Learning How to Ski Powder in 6 Days #thisgirlcan
How do you progress from groomed pistes to deep powder? Check out one woman's transformation from piste skier to powder houndShe was an experienced piste skier but when Michelle Jones landed in Niseko she had never skied off piste. Six days later she was shredding waist deep pow...
Q. What made you decide to go to Japan?
A. I’d heard amazing things about Japan - how beautiful the country was, amazing food, culture and the hot volcanic onsens. I’d also heard about the ‘champagne’ powder and if you were going to venture off piste, this was the place to do it, especially for beginners like myself.
Q. How much off piste / powder skiing had you done before Niseko?
A. I’ve been a piste skier for 30 years, only venturing a few metres beyond the piste markers and back again, if there was fresh snow. So basically not a lot!
Q. How much were you looking forward to skiing Japow?
A. I was really nervous about the holiday, as all the other guests were avid off piste skiers and I knew that they would not be interested in skiing the piste. I had gone along thinking I’d be skiing the piste on my own all week, or worse being pressured into skiing terrain I wasn’t comfortable with.
Q. What was your biggest fear?
A. My biggest fear was falling and hurting myself. I can ski a whole season on the piste and rarely fall over. I don’t bounce so well these days! I did take several big tumbles but the snow was so light, fluffy and deep, it was like landing in a cloud.
Q. How quickly did you progress with two days of instruction off piste?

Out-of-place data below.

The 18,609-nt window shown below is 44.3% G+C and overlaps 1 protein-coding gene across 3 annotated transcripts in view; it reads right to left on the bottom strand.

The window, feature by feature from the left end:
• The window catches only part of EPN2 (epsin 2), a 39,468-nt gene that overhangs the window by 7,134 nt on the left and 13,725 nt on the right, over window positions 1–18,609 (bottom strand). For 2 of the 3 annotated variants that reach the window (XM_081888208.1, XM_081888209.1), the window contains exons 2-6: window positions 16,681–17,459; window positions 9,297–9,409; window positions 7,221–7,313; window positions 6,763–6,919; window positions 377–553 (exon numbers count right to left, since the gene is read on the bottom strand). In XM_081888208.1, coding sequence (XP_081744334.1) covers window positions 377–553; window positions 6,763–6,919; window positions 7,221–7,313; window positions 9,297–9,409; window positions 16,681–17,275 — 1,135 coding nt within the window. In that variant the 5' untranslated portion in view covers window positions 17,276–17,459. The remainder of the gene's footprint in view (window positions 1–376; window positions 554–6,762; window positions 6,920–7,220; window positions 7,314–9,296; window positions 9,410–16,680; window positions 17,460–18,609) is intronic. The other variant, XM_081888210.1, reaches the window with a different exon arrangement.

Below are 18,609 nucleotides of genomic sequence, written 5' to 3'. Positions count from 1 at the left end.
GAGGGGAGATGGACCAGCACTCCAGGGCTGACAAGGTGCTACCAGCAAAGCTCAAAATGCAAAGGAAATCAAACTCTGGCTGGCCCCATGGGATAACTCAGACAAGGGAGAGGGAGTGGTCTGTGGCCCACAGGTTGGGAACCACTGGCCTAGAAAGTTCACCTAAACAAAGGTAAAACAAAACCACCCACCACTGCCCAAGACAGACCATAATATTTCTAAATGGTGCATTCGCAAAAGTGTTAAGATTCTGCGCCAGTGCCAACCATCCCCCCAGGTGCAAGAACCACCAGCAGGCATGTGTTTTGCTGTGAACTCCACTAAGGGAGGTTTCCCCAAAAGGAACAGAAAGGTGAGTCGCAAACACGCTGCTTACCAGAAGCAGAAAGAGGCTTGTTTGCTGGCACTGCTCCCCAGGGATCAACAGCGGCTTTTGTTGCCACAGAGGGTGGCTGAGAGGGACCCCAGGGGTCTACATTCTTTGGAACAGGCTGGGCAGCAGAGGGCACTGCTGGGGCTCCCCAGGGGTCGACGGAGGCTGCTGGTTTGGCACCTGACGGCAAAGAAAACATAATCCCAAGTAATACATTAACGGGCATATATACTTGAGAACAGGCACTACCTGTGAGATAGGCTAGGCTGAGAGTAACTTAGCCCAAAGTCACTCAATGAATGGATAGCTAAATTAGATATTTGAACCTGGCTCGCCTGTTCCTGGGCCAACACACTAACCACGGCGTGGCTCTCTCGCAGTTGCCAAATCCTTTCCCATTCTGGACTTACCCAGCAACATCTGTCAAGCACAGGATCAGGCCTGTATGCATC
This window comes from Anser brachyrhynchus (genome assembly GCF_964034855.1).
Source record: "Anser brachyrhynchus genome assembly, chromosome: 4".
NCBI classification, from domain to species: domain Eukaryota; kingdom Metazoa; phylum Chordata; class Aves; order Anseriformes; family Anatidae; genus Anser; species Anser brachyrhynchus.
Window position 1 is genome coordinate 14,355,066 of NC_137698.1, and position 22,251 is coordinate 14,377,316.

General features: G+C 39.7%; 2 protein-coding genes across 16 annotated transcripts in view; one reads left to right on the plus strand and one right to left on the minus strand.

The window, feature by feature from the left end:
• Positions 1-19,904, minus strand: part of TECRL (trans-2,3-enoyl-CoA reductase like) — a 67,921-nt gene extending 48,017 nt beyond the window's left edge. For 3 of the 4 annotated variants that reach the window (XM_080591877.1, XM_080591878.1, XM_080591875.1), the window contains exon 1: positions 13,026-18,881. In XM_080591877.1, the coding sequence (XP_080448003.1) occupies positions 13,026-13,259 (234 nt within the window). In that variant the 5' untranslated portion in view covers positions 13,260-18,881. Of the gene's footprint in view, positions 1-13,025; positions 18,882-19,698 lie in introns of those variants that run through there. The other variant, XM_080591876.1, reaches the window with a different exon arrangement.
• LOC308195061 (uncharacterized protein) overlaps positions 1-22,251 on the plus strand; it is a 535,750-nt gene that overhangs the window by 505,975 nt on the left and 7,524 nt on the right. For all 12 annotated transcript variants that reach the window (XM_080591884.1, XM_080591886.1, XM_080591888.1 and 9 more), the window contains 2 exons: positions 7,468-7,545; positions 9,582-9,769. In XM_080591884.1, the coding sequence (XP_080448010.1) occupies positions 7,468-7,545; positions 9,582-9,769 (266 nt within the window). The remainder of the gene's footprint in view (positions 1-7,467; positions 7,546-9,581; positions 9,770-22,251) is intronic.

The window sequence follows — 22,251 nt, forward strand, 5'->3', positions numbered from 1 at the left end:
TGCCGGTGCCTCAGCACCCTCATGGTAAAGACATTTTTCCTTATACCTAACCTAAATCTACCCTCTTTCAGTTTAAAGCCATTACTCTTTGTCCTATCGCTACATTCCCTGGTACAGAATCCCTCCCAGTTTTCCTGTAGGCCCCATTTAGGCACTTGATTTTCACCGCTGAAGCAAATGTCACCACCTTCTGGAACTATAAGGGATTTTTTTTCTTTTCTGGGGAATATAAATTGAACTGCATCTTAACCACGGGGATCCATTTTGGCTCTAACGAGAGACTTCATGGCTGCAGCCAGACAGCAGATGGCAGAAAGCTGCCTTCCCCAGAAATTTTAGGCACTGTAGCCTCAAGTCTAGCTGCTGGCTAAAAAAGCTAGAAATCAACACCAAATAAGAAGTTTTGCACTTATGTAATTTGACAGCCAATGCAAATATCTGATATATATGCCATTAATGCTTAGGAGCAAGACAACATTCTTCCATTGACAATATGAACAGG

A. Hiring an instructor in Niseko (Dejan Labes, professional snowsports instructor) was definitely the best way to build up my confidence - within a few hours I was skiing through powder amongst the trees, something I’d always avoided at all costs before. He always checked I was happy and confident or finding it too easy or hard. He gave me loads of tips on how to find my line and plan turns.
Q. Any wobbly moments?
A. On the last day we took a piste basher Cat Tour to an abandoned resort - we had the whole mountain to ourselves. The snow was so deep I was suddenly up to my waist in powder and unsure how to turn or even stop. My freshly waxed skis seemed to run faster than everyone else’s and I did a few runs basically hurtling from top to bottom!
Q. What was the best advice your instructor (or anyone else) gave you?
A. You can do it!
Q. What skis did you ride? Did they make a difference?
A. I rode a pair of Nordica Santa Ana off piste skis – I was wisely advised that these would make all the difference as the waist width is 100mm. It worked, they just floated through the thick stuff and gave me the confidence to head straight for the untracked powder.
Q. What was best / most memorable about skiing in Japan?
A. The most memorable part was definitely the Cat Tour with Niseko Weiss Powder Cats – one run we did took us into a ravine with an ice bridge and then we had to tour back through the trees – something I’d never done before. I also loved the touring part – it gives you a chance to take in the your surroundings, the peacefulness and beauty of it all – something you wouldn’t see on the piste.
Q. What advice would you give to women thinking about but maybe fearing entering the 'powder' room?
A. Go for it! Get a pair of fat off piste skis, an instructor and you may surprise yourself – I did!
Michelle travelled to Hokkaido from London staying at the J House, Niseko for 7 nights through Ski Safari